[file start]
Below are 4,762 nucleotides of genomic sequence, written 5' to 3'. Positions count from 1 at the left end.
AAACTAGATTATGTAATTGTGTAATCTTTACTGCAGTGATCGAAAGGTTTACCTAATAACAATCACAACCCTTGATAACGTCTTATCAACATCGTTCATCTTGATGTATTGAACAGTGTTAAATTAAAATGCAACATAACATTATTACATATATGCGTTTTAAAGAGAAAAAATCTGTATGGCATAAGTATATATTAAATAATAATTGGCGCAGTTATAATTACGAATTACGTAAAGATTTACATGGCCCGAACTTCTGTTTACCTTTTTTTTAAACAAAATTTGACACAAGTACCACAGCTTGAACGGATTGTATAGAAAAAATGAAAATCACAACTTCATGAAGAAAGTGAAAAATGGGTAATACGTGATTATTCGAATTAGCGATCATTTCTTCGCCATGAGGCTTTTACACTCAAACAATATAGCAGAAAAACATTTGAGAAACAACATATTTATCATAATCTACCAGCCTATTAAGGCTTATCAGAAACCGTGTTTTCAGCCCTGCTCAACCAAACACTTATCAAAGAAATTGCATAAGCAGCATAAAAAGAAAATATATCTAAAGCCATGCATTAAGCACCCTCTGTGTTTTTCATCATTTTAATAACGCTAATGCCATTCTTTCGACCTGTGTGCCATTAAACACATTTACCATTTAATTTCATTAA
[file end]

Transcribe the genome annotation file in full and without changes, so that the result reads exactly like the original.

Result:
Below are 4,762 nucleotides of genomic sequence, written 5' to 3'. Positions count from 1 at the left end.
AAACTAGATTATGTAATTGTGTAATCTTTACTGCAGTGATCGAAAGGTTTACCTAATAACAATCACAACCCTTGATAACGTCTTATCAACATCGTTCATCTTGATGTATTGAACAGTGTTAAATTAAAATGCAACATAACATTATTACATATATGCGTTTTAAAGAGAAAAAATCTGTATGGCATAAGTATATATTAAATAATAATTGGCGCAGTTATAATTACGAATTACGTAAAGATTTACATGGCCCGAACTTCTGTTTACCTTTTTTTTAAACAAAATTTGACACAAGTACCACAGCTTGAACGGATTGTATAGAAAAAATGAAAATCACAACTTCATGAAGAAAGTGAAAAATGGGTAATACGTGATTATTCGAATTAGCGATCATTTCTTCGCCATGAGGCTTTTACACTCAAACAATATAGCAGAAAAACATTTGAGAAACAACATATTTATCATAATCTACCAGCCTATTAAGGCTTATCAGAAACCGTGTTTTCAGCCCTGCTCAACCAAACACTTATCAAAGAAATTGCATAAGCAGCATAAAAAGAAAATATATCTAAAGCCATGCATTAAGCACCCTCTGTGTTTTTCATCATTTTAATAACGCTAATGCCATTCTTTCGACCTGTGTGCCATTAAACACATTTACCATTTAATTTCATTAA